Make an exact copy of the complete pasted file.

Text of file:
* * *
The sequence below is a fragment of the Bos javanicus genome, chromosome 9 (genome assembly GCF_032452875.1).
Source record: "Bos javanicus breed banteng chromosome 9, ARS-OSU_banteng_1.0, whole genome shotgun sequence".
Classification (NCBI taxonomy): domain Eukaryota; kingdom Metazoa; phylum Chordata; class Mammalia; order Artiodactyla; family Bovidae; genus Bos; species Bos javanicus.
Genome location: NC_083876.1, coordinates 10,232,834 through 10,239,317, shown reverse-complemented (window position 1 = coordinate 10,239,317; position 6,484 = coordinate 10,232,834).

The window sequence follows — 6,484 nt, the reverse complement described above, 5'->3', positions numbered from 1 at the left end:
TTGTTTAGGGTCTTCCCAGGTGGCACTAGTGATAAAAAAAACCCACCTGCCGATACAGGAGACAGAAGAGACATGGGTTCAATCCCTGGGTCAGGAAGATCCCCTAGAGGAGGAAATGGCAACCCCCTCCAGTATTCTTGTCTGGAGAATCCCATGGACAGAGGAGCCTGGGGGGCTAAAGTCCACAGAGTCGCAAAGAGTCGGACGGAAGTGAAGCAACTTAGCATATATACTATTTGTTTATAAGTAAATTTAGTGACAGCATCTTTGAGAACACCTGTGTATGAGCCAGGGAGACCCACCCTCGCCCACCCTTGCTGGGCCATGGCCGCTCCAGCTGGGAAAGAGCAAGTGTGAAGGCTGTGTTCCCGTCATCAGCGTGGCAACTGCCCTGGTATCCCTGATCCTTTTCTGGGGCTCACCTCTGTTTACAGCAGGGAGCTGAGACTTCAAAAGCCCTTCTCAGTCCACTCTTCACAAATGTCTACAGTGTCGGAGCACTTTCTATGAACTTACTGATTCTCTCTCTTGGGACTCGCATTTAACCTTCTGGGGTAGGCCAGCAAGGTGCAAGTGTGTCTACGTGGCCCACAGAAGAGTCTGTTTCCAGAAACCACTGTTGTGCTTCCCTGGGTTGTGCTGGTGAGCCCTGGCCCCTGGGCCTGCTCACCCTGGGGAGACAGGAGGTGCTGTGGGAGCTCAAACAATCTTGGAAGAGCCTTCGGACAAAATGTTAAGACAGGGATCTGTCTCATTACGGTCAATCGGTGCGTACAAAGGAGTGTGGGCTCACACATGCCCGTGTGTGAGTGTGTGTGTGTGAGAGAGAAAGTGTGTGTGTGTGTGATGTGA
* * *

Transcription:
The sequence below is a fragment of the Bos javanicus genome, chromosome 9 (genome assembly GCF_032452875.1).
Source record: "Bos javanicus breed banteng chromosome 9, ARS-OSU_banteng_1.0, whole genome shotgun sequence".
Classification (NCBI taxonomy): domain Eukaryota; kingdom Metazoa; phylum Chordata; class Mammalia; order Artiodactyla; family Bovidae; genus Bos; species Bos javanicus.
Genome location: NC_083876.1, coordinates 10,232,834 through 10,239,317, shown reverse-complemented (window position 1 = coordinate 10,239,317; position 6,484 = coordinate 10,232,834).

The window sequence follows — 6,484 nt, the reverse complement described above, 5'->3', positions numbered from 1 at the left end:
TTGTTTAGGGTCTTCCCAGGTGGCACTAGTGATAAAAAAAACCCACCTGCCGATACAGGAGACAGAAGAGACATGGGTTCAATCCCTGGGTCAGGAAGATCCCCTAGAGGAGGAAATGGCAACCCCCTCCAGTATTCTTGTCTGGAGAATCCCATGGACAGAGGAGCCTGGGGGGCTAAAGTCCACAGAGTCGCAAAGAGTCGGACGGAAGTGAAGCAACTTAGCATATATACTATTTGTTTATAAGTAAATTTAGTGACAGCATCTTTGAGAACACCTGTGTATGAGCCAGGGAGACCCACCCTCGCCCACCCTTGCTGGGCCATGGCCGCTCCAGCTGGGAAAGAGCAAGTGTGAAGGCTGTGTTCCCGTCATCAGCGTGGCAACTGCCCTGGTATCCCTGATCCTTTTCTGGGGCTCACCTCTGTTTACAGCAGGGAGCTGAGACTTCAAAAGCCCTTCTCAGTCCACTCTTCACAAATGTCTACAGTGTCGGAGCACTTTCTATGAACTTACTGATTCTCTCTCTTGGGACTCGCATTTAACCTTCTGGGGTAGGCCAGCAAGGTGCAAGTGTGTCTACGTGGCCCACAGAAGAGTCTGTTTCCAGAAACCACTGTTGTGCTTCCCTGGGTTGTGCTGGTGAGCCCTGGCCCCTGGGCCTGCTCACCCTGGGGAGACAGGAGGTGCTGTGGGAGCTCAAACAATCTTGGAAGAGCCTTCGGACAAAATGTTAAGACAGGGATCTGTCTCATTACGGTCAATCGGTGCGTACAAAGGAGTGTGGGCTCACACATGCCCGTGTGTGAGTGTGTGTGTGTGAGAGAGAAAGTGTGTGTGTGTGTGATGTGA